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Fired referees sue NBA over COVID-19 vaccine mandate

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Three former National Basketball Association (NBA) referees this week sued the NBA alleging the league fired them for refusing to receive COVID-19 vaccines on religious grounds.

In their complaint, filed Monday in the U.S. District Court for the Southern District of New York, Mark Ayotte, Ken Mauer and Jason Phillips — who have a combined 71 years’ worth of NBA officiating experience — accused the NBA of violating federal civil rights law and New York State and New York City human rights laws.

The lawsuit alleges the “jab or job ultimatum” instituted by the league for the 2021-2022 season — and which was not applicable to players — led to their suspensions for that season.

Then, despite the NBA’s decision to rescind the mandate for the 2022-2023 season, the league fired them.

The plaintiffs are requesting a jury trial, compensatory damages and punitive damages for front and back pay, emotional pain and suffering, reputational damage and attorneys’ fees.

Meanwhile, one prominent athlete who was barred from several high-profile competitions this year due to his unvaccinated status reportedly will be allowed to compete in next year’s edition of one such competition.

READ ALSOToronto drops employee COVID vaccine mandate after nearly a year

Serbian tennis star Novak Djokovic, who previously held the world’s No. 1 ranking, was barred for three years from entering Australia just prior to the 2022 Australian Open because he refused to get the COVID-19 vaccine.

However, Australian authorities this week granted Djokovic a visa so he can compete in the 2023 competition, to be held Jan. 16-29.

Remarking on the news, Mary Holland, president and general counsel of Children’s Health Defense, told The Defender:

“It is welcome news that Australia is allowing in tennis star Novak Djokovic and that referees fired because they are unvaccinated are demanding justice from the NBA.

“Pandemic regulations and policies continue to unravel as their absurdity becomes clear. The glimmer of truth and justice grows brighter by the day.”

In September, Djokovic also missed the U.S. Open in New York City, due to the Biden administration’s continued entry ban for unvaccinated foreigners.

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Prior to the U.S. Open, he stated “I’m not vaccinated and I’m not planning to get vaccinated,” while he previously said that missing tournaments was a “price that I’m willing to pay.”

Djokovic has also previously expressed his support for “the freedom to choose what you put in your body.”

According to the complaint filed by the fired NBA referees, the league’s policy held that individuals with “sincere religious beliefs” would be exempted from its vaccine requirement, but “would still have to take precautionary measures,” including adhering to “testing protocols.”

NBA officials instituted the requirement in August 2021, prior to the 2021-2022 season, “through a mixture of collective bargaining agreements” with the National Basketball Referees Association (NBRA), “and administrative fiat.”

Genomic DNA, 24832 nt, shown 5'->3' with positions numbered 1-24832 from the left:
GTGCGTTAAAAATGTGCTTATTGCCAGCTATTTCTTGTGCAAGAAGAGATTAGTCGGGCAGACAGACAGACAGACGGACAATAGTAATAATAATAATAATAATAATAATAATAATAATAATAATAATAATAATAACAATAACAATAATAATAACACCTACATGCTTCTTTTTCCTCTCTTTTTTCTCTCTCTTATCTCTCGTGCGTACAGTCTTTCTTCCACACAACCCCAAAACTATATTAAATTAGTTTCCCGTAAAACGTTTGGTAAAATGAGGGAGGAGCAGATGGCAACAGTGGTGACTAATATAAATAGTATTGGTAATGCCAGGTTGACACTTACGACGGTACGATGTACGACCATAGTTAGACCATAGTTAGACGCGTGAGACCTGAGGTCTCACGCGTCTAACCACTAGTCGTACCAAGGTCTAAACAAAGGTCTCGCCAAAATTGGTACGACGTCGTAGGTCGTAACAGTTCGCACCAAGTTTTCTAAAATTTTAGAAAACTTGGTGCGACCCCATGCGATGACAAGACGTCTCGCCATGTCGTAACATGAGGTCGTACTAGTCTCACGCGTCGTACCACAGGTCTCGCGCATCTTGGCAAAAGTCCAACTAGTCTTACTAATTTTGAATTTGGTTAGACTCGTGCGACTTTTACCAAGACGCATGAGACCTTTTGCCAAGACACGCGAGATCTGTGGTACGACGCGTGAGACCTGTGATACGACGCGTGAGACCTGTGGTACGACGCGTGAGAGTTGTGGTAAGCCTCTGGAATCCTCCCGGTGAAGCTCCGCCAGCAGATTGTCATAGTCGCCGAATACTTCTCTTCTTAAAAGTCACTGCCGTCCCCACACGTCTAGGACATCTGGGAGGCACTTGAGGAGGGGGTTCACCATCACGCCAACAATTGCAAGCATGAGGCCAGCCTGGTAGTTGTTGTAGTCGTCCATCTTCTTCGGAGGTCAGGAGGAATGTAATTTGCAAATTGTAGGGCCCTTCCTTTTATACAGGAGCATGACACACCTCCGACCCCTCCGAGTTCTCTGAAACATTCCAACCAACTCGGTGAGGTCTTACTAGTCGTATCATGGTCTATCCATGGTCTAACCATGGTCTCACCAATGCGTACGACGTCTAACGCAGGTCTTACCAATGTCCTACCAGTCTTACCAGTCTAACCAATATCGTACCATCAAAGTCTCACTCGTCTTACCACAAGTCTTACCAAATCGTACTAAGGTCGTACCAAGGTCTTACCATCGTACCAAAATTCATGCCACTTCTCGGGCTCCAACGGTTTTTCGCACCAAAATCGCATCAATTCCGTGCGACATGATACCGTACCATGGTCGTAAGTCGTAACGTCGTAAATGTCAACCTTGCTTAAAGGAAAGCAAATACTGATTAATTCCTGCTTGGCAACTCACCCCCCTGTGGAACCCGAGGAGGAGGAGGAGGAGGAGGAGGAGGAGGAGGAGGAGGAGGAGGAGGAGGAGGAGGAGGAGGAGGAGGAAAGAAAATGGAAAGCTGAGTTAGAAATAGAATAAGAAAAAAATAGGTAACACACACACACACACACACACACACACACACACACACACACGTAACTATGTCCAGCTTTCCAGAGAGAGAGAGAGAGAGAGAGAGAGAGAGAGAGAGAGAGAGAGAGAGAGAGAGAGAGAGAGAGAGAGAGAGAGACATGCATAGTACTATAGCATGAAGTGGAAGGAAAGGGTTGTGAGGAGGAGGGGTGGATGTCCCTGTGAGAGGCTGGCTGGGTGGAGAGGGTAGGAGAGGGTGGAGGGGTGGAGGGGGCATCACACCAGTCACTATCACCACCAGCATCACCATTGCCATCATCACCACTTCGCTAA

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As part of this agreement, “the NBA promised to offer medical and religious exemptions for referees,” according to the complaint.

The league’s official policy allowed “those with sincerely held religious objections to the available COVID-19 inoculations” to apply for a religious exemption, ensuring that the mandates were instituted “with little internal resistance” and a “lowered … risk of a legal challenge.”

The NBA granted a religious exemption to “at least one minor league referee” but not the three plaintiffs because, according to the lawsuit, “The NBA’s lawyers, after a pointed interrogation” of the three referees, “adjudged plaintiffs’ beliefs to be illogical, unorthodox, and/or not entirely religious and therefore insufficient to satisfy the ‘high standard’ of a sincerely held religious belief.”

The lawsuit alleges, however, that according to “fundamental hornbook law … an employee’s ‘sincerely held religious belief’ is not held to a ‘high standard’ at all — it is held to an exceedingly low standard requiring only sincerity” and “a belief need not even be religious to merit Title VII protections, so long as it occupies the same métier as a religious conviction.”

Any meeting between an employer and employees to discuss alternative accommodations should focus solely on determining “whether the employee sincerely believes that his sincere beliefs are religious in nature,” or “to have an ‘interactive dialogue’ regarding alternative accommodations.”

Instead, the three referees allege they were subjected to a “hostile interrogation” by league officials and attorneys, in a process that was discriminatory and that “manifested actual hostility toward plaintiffs and toward all others espousing the same particular religious belief.”

According to the complaint, the NBA’s COVID-19 mandate was damaging to the three referees “because of the NBA’s virtual monopoly on plaintiffs’ present and future career opportunities as professional basketball referees,” which left the referees with “not much of a choice,” choosing to “follow their conscience” at the cost of their termination.

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